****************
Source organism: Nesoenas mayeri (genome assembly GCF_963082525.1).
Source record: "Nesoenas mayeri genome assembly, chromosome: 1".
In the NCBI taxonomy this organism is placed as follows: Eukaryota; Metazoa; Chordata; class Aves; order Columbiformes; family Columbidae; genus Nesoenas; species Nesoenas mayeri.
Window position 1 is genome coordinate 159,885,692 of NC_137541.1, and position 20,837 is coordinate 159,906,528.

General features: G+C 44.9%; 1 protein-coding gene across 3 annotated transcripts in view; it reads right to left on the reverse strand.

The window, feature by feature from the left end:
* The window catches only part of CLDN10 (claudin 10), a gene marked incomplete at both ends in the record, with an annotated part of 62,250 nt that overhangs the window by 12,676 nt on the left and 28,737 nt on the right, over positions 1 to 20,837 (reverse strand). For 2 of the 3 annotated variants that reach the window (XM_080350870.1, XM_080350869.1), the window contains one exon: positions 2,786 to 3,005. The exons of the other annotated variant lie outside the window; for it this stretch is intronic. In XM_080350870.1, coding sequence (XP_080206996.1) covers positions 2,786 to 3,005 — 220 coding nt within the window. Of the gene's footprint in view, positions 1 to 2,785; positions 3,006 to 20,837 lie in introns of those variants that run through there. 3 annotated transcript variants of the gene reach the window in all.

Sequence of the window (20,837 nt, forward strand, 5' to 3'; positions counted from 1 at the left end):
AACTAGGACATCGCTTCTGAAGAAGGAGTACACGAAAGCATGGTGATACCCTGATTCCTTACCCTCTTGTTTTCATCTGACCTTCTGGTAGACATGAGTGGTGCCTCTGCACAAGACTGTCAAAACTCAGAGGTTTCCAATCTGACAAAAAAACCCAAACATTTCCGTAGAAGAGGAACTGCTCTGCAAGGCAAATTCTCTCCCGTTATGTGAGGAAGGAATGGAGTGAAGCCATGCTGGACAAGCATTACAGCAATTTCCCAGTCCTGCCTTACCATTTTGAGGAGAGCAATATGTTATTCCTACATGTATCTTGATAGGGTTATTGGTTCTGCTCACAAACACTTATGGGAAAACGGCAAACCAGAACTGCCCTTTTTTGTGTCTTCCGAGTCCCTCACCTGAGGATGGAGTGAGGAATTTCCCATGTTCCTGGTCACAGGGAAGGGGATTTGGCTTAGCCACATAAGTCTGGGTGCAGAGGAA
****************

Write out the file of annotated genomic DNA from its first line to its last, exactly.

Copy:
Source organism: Nesoenas mayeri (genome assembly GCF_963082525.1).
Source record: "Nesoenas mayeri genome assembly, chromosome: 1".
In the NCBI taxonomy this organism is placed as follows: Eukaryota; Metazoa; Chordata; class Aves; order Columbiformes; family Columbidae; genus Nesoenas; species Nesoenas mayeri.
Window position 1 is genome coordinate 159,885,692 of NC_137541.1, and position 20,837 is coordinate 159,906,528.

General features: G+C 44.9%; 1 protein-coding gene across 3 annotated transcripts in view; it reads right to left on the reverse strand.

The window, feature by feature from the left end:
* The window catches only part of CLDN10 (claudin 10), a gene marked incomplete at both ends in the record, with an annotated part of 62,250 nt that overhangs the window by 12,676 nt on the left and 28,737 nt on the right, over positions 1 to 20,837 (reverse strand). For 2 of the 3 annotated variants that reach the window (XM_080350870.1, XM_080350869.1), the window contains one exon: positions 2,786 to 3,005. The exons of the other annotated variant lie outside the window; for it this stretch is intronic. In XM_080350870.1, coding sequence (XP_080206996.1) covers positions 2,786 to 3,005 — 220 coding nt within the window. Of the gene's footprint in view, positions 1 to 2,785; positions 3,006 to 20,837 lie in introns of those variants that run through there. 3 annotated transcript variants of the gene reach the window in all.

Sequence of the window (20,837 nt, forward strand, 5' to 3'; positions counted from 1 at the left end):
AACTAGGACATCGCTTCTGAAGAAGGAGTACACGAAAGCATGGTGATACCCTGATTCCTTACCCTCTTGTTTTCATCTGACCTTCTGGTAGACATGAGTGGTGCCTCTGCACAAGACTGTCAAAACTCAGAGGTTTCCAATCTGACAAAAAAACCCAAACATTTCCGTAGAAGAGGAACTGCTCTGCAAGGCAAATTCTCTCCCGTTATGTGAGGAAGGAATGGAGTGAAGCCATGCTGGACAAGCATTACAGCAATTTCCCAGTCCTGCCTTACCATTTTGAGGAGAGCAATATGTTATTCCTACATGTATCTTGATAGGGTTATTGGTTCTGCTCACAAACACTTATGGGAAAACGGCAAACCAGAACTGCCCTTTTTTGTGTCTTCCGAGTCCCTCACCTGAGGATGGAGTGAGGAATTTCCCATGTTCCTGGTCACAGGGAAGGGGATTTGGCTTAGCCACATAAGTCTGGGTGCAGAGGAA